I am triggering a background fetch by using the
- (void)application:(UIApplication *)application didReceiveRemoteNotification:(NSDictionary *)userInfo fetchCompletionHandler:(void (^)(UIBackgroundFetchResult))completionHandler
NSLog(@"Remote Notification Recieved");
UILocalNotification *notification = [[UILocalNotification alloc] init];
notification.alertBody = @"Looks like i got a notification - fetch thingy";
UPDATE: It sounds like you can achieve this using the new PushKit framework, introduced in iOS 8. (See this answer).
Although this was not made clear by the WWDC video, a quick search on the developer forums turned this up:
https://devforums.apple.com/message/873265#873265 (login required)
Also keep in mind that if you kill your app from the app switcher (i.e. swiping up to kill the app) then the OS will never relaunch the app regardless of push notification or background fetch. In this case the user has to manually relaunch the app once and then from that point forward the background activities will be invoked. -pmarcos
That post was by an Apple employee so I think i can trust that this information is correct.
So it looks like when the app is killed from the app switcher (by swiping up), the app will never be launched, even for scheduled background fetches.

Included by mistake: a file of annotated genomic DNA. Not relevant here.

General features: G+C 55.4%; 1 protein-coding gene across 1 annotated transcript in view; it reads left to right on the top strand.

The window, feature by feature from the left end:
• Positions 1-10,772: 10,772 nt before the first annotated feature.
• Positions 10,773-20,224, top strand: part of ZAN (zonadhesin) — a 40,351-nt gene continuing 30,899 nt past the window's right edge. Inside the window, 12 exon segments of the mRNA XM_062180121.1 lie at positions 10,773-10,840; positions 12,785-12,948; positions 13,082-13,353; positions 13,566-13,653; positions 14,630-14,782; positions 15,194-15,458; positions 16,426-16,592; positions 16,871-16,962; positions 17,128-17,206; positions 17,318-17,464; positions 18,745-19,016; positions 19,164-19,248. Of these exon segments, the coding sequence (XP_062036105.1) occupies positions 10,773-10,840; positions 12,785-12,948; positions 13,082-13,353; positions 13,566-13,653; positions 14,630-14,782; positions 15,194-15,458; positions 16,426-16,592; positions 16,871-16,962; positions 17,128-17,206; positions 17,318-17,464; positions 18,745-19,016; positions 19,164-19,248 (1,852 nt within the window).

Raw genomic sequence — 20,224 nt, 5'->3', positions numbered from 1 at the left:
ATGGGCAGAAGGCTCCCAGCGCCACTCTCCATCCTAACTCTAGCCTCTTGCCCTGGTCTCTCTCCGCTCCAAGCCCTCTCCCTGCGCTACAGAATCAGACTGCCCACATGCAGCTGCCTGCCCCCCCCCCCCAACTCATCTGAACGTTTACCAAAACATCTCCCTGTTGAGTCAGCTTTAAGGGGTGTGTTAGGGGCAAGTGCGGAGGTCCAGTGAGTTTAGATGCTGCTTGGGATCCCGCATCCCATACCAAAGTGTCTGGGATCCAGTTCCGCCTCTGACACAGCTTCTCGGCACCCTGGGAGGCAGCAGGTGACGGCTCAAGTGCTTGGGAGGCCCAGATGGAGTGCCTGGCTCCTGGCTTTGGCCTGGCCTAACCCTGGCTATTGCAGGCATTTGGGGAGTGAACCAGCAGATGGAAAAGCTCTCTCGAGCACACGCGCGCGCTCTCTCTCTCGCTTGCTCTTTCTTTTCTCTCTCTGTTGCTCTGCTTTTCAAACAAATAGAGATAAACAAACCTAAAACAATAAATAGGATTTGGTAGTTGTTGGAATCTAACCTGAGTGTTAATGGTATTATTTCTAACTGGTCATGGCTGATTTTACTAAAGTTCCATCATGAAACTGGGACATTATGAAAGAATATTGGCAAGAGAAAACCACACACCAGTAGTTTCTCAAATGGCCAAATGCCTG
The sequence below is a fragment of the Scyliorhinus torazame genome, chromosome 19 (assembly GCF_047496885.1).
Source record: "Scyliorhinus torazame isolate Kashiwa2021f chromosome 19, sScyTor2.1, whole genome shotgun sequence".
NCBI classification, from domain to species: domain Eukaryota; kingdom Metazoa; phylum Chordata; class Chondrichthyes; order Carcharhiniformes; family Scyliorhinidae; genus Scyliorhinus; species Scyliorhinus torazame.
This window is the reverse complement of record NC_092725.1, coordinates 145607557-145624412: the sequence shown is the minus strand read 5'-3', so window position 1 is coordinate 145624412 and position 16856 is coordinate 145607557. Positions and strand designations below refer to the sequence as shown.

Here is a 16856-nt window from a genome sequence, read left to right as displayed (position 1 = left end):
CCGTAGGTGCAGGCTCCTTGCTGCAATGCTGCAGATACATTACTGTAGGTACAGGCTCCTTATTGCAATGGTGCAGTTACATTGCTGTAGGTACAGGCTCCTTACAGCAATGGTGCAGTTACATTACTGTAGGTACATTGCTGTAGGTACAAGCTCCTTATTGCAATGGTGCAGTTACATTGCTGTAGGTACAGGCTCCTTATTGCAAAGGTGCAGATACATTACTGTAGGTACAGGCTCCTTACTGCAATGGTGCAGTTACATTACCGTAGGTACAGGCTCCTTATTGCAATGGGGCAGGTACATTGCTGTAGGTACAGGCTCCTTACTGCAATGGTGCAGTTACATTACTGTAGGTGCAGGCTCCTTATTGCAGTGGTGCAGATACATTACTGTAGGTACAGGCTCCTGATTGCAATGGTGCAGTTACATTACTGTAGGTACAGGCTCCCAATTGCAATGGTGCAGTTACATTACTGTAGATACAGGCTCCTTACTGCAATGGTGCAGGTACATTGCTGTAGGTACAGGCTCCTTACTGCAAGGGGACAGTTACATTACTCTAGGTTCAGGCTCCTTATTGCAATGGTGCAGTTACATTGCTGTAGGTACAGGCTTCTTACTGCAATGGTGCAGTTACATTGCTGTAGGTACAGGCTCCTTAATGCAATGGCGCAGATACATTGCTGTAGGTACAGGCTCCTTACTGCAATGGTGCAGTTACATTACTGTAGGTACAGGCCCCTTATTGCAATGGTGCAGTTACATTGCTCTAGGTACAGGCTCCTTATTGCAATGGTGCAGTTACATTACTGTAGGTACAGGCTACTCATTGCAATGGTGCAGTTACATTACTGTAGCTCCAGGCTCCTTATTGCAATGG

iOS 8 Update: The documentation has been clarified for iOS 8. The documentation can be read here. Here is a relevant excerpt:
Use this method to process incoming remote notifications for your app. Unlike the
application:didReceiveRemoteNotification:method, which is called only when your app is running in the foreground, the system calls this method when your app is running in the foreground or background. In addition, if you enabled the remote notifications background mode, the system launches your app (or wakes it from the suspended state) and puts it in the background state when a push notification arrives. However, the system does not automatically launch your app if the user has force-quit it. In that situation, the user must relaunch your app or restart the device before the system attempts to launch your app automatically again.